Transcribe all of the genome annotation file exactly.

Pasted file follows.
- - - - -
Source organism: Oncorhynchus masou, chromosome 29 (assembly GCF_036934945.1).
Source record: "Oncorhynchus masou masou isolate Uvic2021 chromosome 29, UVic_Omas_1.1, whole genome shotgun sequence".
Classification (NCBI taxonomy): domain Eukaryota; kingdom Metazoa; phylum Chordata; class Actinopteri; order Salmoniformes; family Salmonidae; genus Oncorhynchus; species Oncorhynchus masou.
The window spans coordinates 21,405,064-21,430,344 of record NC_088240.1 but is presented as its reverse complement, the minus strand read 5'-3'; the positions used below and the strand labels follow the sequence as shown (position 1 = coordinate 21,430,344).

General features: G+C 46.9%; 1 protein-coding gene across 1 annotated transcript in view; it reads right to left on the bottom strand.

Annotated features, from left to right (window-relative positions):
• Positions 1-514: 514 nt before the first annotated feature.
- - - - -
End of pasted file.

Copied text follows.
Source organism: Oncorhynchus masou, chromosome 29 (assembly GCF_036934945.1).
Source record: "Oncorhynchus masou masou isolate Uvic2021 chromosome 29, UVic_Omas_1.1, whole genome shotgun sequence".
Classification (NCBI taxonomy): domain Eukaryota; kingdom Metazoa; phylum Chordata; class Actinopteri; order Salmoniformes; family Salmonidae; genus Oncorhynchus; species Oncorhynchus masou.
The window spans coordinates 21,405,064-21,430,344 of record NC_088240.1 but is presented as its reverse complement, the minus strand read 5'-3'; the positions used below and the strand labels follow the sequence as shown (position 1 = coordinate 21,430,344).

General features: G+C 46.9%; 1 protein-coding gene across 1 annotated transcript in view; it reads right to left on the bottom strand.

Annotated features, from left to right (window-relative positions):
• Positions 1-514: 514 nt before the first annotated feature.